Have you been told you have a decreased lymphocyte count? Here’s what can cause this problem.
Have you been told by your doctor that you have a decreased lymphocyte count? If this was discovered on a routine blood test, you may feel fine and have no symptoms at all, although you may be concerned as to why. What causes a decreased lymphocyte count on a blood test?
What Are Lymphocytes?
Lymphocytes are a type of white blood cell that’s responsible for protecting the body against bacterial and viral infections. They make up anywhere from fifteen to forty percent of the total white blood cells that circulate in the bloodstream. The two main types of lymphocytes are T cells and B cells and both help to fight off infection and play a role in stopping the growth of cancers. B cell lymphocytes are the special cells that produce infection fighting antibodies. For this reason, people with a decreased lymphocyte count may be more susceptible to certain types of infections. There is also a subtype of T cell known as a natural killer cell that helps to destroy cells infected by viruses as well as tumor cells.
How is a Low Decreased Lymphocyte Count Detected?
When a routine blood cell panel is drawn, the lab performs a differential count which shows the proportion of each type of white blood cell along with the total number of white cells present in the sample. There’s a range established for what’s normal and the values can be compared against these values. When lymphocyte counts are below fifteen percent of the total white blood cell count, it’s considered to be an abnormally low reading.
What Causes a Decrease in Lymphocytes?
One of the most common causes is an underlying viral infection. Viral infections can cause a temporary drop in lymphocytes as more of them are drawn away to fight the infection, but the lymphocyte count usually returns to normal within weeks after the infection is resolved. One of the more serious viral causes of a decrease in lymphocytes is infection with the HIV virus. In this case, a low lymphocyte count is very likely to lead to infection with “opportunistic” pathogens, ones that typically don’t cause disease in a normal person.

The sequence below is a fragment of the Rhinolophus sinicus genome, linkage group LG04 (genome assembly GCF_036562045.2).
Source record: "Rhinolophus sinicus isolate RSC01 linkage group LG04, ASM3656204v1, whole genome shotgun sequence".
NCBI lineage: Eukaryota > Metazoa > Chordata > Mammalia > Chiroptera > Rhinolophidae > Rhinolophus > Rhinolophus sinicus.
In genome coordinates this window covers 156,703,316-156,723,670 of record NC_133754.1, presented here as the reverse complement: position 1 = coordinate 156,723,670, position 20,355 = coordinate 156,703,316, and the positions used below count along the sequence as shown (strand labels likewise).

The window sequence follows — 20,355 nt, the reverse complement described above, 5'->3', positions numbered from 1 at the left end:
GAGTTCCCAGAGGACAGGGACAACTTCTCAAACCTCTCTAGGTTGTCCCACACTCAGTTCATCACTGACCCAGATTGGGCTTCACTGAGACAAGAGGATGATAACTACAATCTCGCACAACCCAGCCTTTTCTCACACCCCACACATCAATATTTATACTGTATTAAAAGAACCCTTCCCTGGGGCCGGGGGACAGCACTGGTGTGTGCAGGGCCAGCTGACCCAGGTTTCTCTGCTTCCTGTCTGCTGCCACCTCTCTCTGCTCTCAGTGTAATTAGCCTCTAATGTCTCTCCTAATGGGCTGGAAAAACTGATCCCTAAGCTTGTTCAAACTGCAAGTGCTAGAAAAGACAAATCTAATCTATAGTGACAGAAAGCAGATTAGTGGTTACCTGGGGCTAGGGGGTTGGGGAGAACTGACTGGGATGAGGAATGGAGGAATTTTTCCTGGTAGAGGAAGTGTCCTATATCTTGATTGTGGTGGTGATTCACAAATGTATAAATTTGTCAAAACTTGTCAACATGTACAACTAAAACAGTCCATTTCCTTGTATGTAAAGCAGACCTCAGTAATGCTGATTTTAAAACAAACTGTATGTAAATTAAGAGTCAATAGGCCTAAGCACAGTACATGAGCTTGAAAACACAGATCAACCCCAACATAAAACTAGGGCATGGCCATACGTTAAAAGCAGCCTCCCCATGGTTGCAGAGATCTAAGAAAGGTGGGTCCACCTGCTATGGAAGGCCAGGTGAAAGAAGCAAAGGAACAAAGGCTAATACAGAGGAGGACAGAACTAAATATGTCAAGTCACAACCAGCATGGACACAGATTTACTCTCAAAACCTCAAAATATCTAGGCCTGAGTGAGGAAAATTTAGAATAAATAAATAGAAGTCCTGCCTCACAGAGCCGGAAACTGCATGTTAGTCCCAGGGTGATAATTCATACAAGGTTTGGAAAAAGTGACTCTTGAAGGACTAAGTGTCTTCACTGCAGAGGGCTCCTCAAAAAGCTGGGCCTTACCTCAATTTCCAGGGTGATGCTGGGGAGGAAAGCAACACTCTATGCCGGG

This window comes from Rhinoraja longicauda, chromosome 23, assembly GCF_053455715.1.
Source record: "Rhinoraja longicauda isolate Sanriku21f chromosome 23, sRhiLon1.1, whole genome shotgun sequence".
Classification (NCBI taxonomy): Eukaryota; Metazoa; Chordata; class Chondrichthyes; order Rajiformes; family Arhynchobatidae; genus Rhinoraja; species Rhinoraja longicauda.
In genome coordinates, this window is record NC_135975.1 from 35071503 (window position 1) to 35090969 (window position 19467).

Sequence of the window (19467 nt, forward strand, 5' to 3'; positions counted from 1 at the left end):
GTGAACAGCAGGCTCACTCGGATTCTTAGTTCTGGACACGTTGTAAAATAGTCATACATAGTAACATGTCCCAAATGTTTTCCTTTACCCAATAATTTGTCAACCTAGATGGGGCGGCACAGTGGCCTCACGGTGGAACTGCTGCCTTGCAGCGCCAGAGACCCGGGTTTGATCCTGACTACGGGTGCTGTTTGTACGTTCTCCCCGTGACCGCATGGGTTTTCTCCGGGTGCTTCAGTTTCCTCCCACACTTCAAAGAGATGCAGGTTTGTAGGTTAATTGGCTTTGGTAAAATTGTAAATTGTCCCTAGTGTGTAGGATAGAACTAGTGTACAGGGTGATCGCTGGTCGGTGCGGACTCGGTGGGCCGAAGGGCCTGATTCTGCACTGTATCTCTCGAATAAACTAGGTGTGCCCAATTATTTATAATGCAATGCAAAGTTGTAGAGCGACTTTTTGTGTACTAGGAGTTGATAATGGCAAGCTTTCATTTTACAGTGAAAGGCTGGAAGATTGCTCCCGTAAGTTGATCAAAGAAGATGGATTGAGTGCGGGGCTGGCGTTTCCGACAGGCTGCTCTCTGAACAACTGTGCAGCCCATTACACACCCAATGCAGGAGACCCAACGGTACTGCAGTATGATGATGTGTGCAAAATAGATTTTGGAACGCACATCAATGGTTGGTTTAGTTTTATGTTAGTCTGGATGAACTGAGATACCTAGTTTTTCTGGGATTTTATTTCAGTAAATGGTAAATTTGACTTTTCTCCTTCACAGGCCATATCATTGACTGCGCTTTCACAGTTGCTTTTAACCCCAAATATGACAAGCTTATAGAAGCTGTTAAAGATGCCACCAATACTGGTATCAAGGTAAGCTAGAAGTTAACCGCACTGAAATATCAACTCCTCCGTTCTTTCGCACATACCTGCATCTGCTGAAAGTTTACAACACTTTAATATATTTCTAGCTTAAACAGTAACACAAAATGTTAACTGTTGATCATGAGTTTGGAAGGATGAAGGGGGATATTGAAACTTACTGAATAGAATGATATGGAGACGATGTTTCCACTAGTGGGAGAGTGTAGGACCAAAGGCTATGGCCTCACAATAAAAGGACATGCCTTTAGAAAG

Another Reason for a Decrease in Lymphocytes
Lymphocytes are made in the bone marrow which means that when the bone marrow isn’t functioning properly, lymphocyte counts can drop. This can occur in a condition known as aplastic anemia. There are also certain inherited conditions where the body doesn’t make enough immune cells, resulting in a decrease in lymphocytes.
Some Drugs Can Decrease Lymphocytes
If you’ve recently taken steroids or had radiation or chemotherapy, it can cause lymphocyte counts to drop temporarily. People who undergo chemotherapy, radiation, or steroid treatment are more susceptible to infection due to their lowered lymphocyte count. Usually this all reverses upon stopping the treatment.
Other Causes of a Decreased Lymphocyte Count
Some neurological diseases such as multiple sclerosis and Guillain-Barre syndrome cause lymphocyte counts to drop, as can autoimmune problems such as rheumatoid arthritis.. Some cancers can also cause a decreased lymphocyte count, usually ones involving the blood or lymph system.
The Bottom Line
A decreased lymphocyte count may be a temporary response to a virus or can result from use of medications such as steroids. In other cases, it can indicate a more serious infection or an underlying autoimmune disease or cancer. If the lymphocyte count is only slightly below normal, your doctor may want to repeat it in a few weeks as long as you’re having no other symptoms. If it persists, you may need further tests. Be sure to follow up with your doctor if you have a decreased lymphocyte count as you may be at higher risk of infection.